The first priority should be to deter an Azerbaijani attack on the territory of Armenia through high-level political engagement with the government in Yerevan. This would show that European leaders care for Armenia. But Europeans should also engage with Azerbaijan and Turkey. The consequences of a possible attack, including the prospect of restrictive measures, should be made clear to the Azerbaijani leadership.

Extending the mandate of the EU mission to Armenia (EUMA) to better trace ceasefire violations and providing it with technical means to exert a more thorough monitoring of the border may also be instrumental in preventing further escalation.

Strengthening defence capabilities

Armenian membership in the Collective Security Treaty Organisation (CSTO) should not be an excuse to not help it build up its defence capacity. Rather, the EU should be open to using the European Peace Facility to equip the Armenian armed forces. Delivering equipment will also require EU engagement with Georgia to provide a transport corridor.

And while most eyes are on military equipment, the EU is best suited to provide other kinds of assistance to strengthen Armenia’s defence capacity. Assistance to reform the administration (Ministry of Defence), logistics, military education, training, and operational and tactical planning and procedures need to be put in place to enable Armenia to make use of new equipment effectively.

Recently India has emerged as a new provider of hard security assistance to Armenia and in this role is less suspect to Moscow and Tehran than the West. Strategic consultations with the government in Delhi on supporting Armenia militarily should also form part of the European effort.

Reforming and re-equipping Armenia’s armed forces so they are able to withstand an Azerbaijani offensive will take several years, while to prepare an Azerbaijani offensive could take a few weeks. While Armenia remains highly vulnerable, Europe should exert diplomatic and economic pressure to keep the situation from escalating.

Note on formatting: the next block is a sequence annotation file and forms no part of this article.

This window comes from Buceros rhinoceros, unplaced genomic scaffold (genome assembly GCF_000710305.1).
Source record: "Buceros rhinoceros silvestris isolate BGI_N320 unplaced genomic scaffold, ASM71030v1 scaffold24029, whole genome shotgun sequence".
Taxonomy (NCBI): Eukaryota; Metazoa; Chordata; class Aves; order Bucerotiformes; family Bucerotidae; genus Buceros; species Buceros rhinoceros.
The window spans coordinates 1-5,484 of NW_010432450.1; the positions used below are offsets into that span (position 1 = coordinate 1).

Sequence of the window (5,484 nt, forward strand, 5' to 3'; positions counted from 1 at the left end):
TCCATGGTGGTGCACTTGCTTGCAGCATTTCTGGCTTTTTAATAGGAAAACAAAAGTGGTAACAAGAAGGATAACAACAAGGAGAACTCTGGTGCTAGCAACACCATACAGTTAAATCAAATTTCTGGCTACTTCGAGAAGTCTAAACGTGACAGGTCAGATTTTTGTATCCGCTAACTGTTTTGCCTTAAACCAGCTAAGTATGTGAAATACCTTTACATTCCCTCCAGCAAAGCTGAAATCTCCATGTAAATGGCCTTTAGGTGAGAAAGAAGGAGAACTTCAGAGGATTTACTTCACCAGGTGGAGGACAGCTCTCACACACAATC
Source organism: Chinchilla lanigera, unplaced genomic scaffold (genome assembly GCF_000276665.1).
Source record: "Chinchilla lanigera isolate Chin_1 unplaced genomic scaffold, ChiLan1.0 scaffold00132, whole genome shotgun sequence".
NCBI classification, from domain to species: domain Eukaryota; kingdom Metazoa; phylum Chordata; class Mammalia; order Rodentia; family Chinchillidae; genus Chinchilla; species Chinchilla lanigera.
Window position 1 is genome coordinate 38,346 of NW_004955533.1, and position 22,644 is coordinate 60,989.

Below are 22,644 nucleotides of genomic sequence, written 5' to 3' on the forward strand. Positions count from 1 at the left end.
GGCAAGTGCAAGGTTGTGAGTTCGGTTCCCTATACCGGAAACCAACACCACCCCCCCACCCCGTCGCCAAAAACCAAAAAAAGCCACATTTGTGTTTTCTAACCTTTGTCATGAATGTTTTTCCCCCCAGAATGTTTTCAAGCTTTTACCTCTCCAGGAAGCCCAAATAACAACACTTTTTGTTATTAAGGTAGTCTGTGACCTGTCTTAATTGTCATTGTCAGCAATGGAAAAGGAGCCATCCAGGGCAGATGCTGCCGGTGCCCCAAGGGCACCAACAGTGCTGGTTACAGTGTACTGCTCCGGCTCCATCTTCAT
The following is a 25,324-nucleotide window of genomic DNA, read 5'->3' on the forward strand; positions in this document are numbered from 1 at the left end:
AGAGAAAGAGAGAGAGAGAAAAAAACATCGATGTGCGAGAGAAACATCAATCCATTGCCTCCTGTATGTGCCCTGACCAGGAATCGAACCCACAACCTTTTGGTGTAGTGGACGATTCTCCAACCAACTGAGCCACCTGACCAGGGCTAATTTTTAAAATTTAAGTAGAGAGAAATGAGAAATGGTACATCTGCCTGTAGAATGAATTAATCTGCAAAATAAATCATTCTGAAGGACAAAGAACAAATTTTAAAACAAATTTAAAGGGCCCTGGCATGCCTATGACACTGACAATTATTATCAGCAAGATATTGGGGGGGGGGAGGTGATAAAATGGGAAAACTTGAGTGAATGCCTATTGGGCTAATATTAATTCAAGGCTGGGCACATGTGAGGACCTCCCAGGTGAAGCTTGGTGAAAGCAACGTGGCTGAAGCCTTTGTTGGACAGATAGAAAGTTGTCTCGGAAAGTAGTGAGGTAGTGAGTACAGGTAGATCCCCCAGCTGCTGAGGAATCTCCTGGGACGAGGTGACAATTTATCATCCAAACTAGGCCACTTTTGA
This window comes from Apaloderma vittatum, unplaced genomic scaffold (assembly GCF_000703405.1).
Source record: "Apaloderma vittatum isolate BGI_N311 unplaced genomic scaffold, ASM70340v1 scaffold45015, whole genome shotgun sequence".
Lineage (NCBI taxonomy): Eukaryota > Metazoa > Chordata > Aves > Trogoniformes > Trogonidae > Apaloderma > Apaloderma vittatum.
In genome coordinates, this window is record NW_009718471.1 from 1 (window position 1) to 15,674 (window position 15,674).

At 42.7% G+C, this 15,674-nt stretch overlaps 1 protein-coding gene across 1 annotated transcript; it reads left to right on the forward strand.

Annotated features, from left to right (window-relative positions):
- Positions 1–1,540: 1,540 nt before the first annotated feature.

Supporting a peace settlement

In parallel, the EU should step up mediation efforts, and use the fact that Nagorno-Karabakh is no longer part of the negotiation to reframe the discussion around the issue of borders. Mediation should aim for an agreement on the delimitation and opening of borders – including the border between Armenia and Turkey – in a way that provides security to all sides. This discussion will not be easy, but it could allow for technical solutions to problems that are currently framed in terms of sovereignty: primarily the question of a transit route through Armenian territory to connect Azerbaijan and Nakhichevan.

As part of a future peace settlement the EU could offer technical support and possible investments to facilitate transit and connectivity in the wider region to incentivise the opening of borders.

Last but not least, the EU should work towards increasing Armenia’s societal resilience. In the short term, humanitarian support will be needed for Nagorno-Karabakh refugees. Their integration into Armenian society will be key to ensuring future domestic political stability in the medium and long term. Beyond this, the EU can also contribute to institutions and capacity building in the country, to make it less vulnerable to both domestic instability and external pressures.

Ultimately, the EU also needs to manage Armenia’s expectations and should refrain from making unachievable promises. By doing so, it risks exposing Armenia to greater threats not just from Azerbaijan, but also from Russia, in which case it will end up bearing responsibility for a potential worsening situation, hurting its credibility in the region.

The EU cannot make Iran, Russia, Turkey, and Azerbaijan go away – nor will it completely replace them. But it can support Armenia in balancing their interests without having to make exorbitant sacrifices, and it can help avoid Armenia’s imbalanced dependency on one regional power that would leave it at its mercy.